Have you ever wondered what the difference is between a keyword and an index term, and how they can aid your search? What are classification codes, and how does this all relate to MeSH terms? This post will demystify the four types of vocabulary you see in APA PsycInfo®.
Keywords (also called Key Concepts or Identifiers) – Individual words, key concepts, or brief phrases that describe the document’s content. The list of keywords for an article is often provided by the author or publisher, though sometimes it is created by APA staff. There is no pre-existing list of keywords that authors, publishers, or APA staff choose from.
Keyword searching is a good fit for researchers who are new to a topic, and want to get the full scope of what is available. Keyword searching is most similar to the searching you may do on the internet, because keywords are often in natural language or layman’s terms. In addition, you do not need to select or know terms from a pre-existing list, as you do for the following three types of vocabulary.
Index Terms (also called Subjects or Subject Headings) – Index terms are also single words or brief phrases that describe the document’s content, but they are chosen from a pre-existing list (also called a controlled vocabulary). For the APA databases, that list is the Thesaurus of Psychological Index Terms®, which includes more than 8,400 terms. APA staff typically choose about six index terms for each document. You can use the thesaurus tool, linked from the APA PsycInfo search page, to search or browse index terms alphabetically or by topic.
Index term searching is a good fit for the focused researcher, who has identified their best term(s) and now wants to quickly find all of the items about a particular concept. With the wide variety of concepts and vocabulary used in the psychological literature, searching for and retrieving records about specific concepts is virtually impossible without the controlled vocabulary of a thesaurus. It provides a way of structuring the subject matter in a way that is consistent among users (e.g., searching for Dysphoria, Melancholia, and Depression can all be achieved by searching the term “Major Depression”).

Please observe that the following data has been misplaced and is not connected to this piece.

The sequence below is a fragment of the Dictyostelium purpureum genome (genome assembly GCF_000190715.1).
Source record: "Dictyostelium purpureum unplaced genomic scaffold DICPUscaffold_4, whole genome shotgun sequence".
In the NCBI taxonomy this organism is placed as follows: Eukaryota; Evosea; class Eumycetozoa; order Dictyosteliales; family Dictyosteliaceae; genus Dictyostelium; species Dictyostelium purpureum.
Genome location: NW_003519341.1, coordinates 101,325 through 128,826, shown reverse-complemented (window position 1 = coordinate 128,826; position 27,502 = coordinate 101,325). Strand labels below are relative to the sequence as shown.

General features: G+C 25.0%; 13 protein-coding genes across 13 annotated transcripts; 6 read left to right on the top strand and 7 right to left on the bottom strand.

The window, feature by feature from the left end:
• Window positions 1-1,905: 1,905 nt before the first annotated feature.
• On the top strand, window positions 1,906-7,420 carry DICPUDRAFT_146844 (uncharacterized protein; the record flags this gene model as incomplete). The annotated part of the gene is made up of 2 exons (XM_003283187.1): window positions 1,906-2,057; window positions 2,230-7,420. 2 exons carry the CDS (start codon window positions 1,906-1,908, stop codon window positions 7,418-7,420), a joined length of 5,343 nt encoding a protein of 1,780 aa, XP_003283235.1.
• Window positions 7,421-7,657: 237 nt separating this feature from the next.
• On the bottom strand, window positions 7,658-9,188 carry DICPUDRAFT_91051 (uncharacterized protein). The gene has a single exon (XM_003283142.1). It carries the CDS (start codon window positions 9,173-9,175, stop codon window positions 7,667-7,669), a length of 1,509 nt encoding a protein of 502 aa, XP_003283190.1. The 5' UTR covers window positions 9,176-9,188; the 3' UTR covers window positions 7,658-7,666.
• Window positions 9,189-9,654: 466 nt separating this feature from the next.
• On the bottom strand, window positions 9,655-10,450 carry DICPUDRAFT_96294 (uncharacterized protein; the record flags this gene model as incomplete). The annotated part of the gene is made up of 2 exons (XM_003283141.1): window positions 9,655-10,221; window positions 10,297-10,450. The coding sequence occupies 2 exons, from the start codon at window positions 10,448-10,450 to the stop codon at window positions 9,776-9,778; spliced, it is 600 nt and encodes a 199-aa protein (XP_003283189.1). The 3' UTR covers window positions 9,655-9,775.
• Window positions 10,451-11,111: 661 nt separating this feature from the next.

Classification Codes (also called APA PsycInfo Classifications) – Each classification code is a descriptive term plus a corresponding numerical code. Like the index terms, there is a pre-existing list, or controlled vocabulary, of APA PsycInfo Classifications, which represent subfields of psychology and the behavioral sciences. There are 22 major classification categories, and 135 classification subcategories. APA staff typically choose one Classification for each record. (There is a separate list of APA PsycTests Classifications, which identifies the general area of psychology that the measure is designed to assess.)
Classification searching is good to use in tandem with keywords or index terms. You can think of classifications as representing “buckets” of different types of research in APA PsycInfo. Using them can be helpful if you’re searching for a word that means different things in different schools of psychology. For example, if you are searching for the keyword “drone,” you can choose your classification to be either Animal Psychology or Military Psychology, to capture the definition of drone you are using. Or, if you are searching for the index term “Alzheimer’s Disease,” you can choose your classification to be either Psychopharmacology or Nursing Homes and Residential Care, to match the perspective of your research.
MeSH – Medical Subject Headings are a controlled vocabulary that is maintained by the National Library of Medicine for their PubMed database. About 30% of APA PsycInfo records also appear in PubMed, and for these records APA adds the MeSH terms from PubMed to the APA PsycInfo record.
MeSH searching is good for people who are researching medical or neuroscience topics, or who are already familiar with the MeSH vocabulary. You can learn more about MeSH, and search for MeSH terms, at the NLM website.
MeSH terms are arranged into a hierarchy, and when searched on PubMed any narrower terms are automatically included. For example, on PubMed a MeSH term search for Aggression will automatically include the narrower MeSH terms Agonistic Behavior and Bullying. This hierarchical structure is not reflected in the MeSH terms included in APA PsycInfo records.
Consider what type of searching you’re doing, and what database you’re using, to help you choose the best vocabulary for the job. APA PsycInfo records, along with the records in APA PsycArticles® and APA PsycBooks®, have all four types of vocabulary – Keywords, Index Terms, Classification Codes and MeSH. APA PsycExtra® and APA PsycTherapy® records have Keywords, Index Terms, and APA PsycInfo Classifications.
APA PsycTests® records have Keywords, Index Terms, and their own set of APA PsycTests Classifications.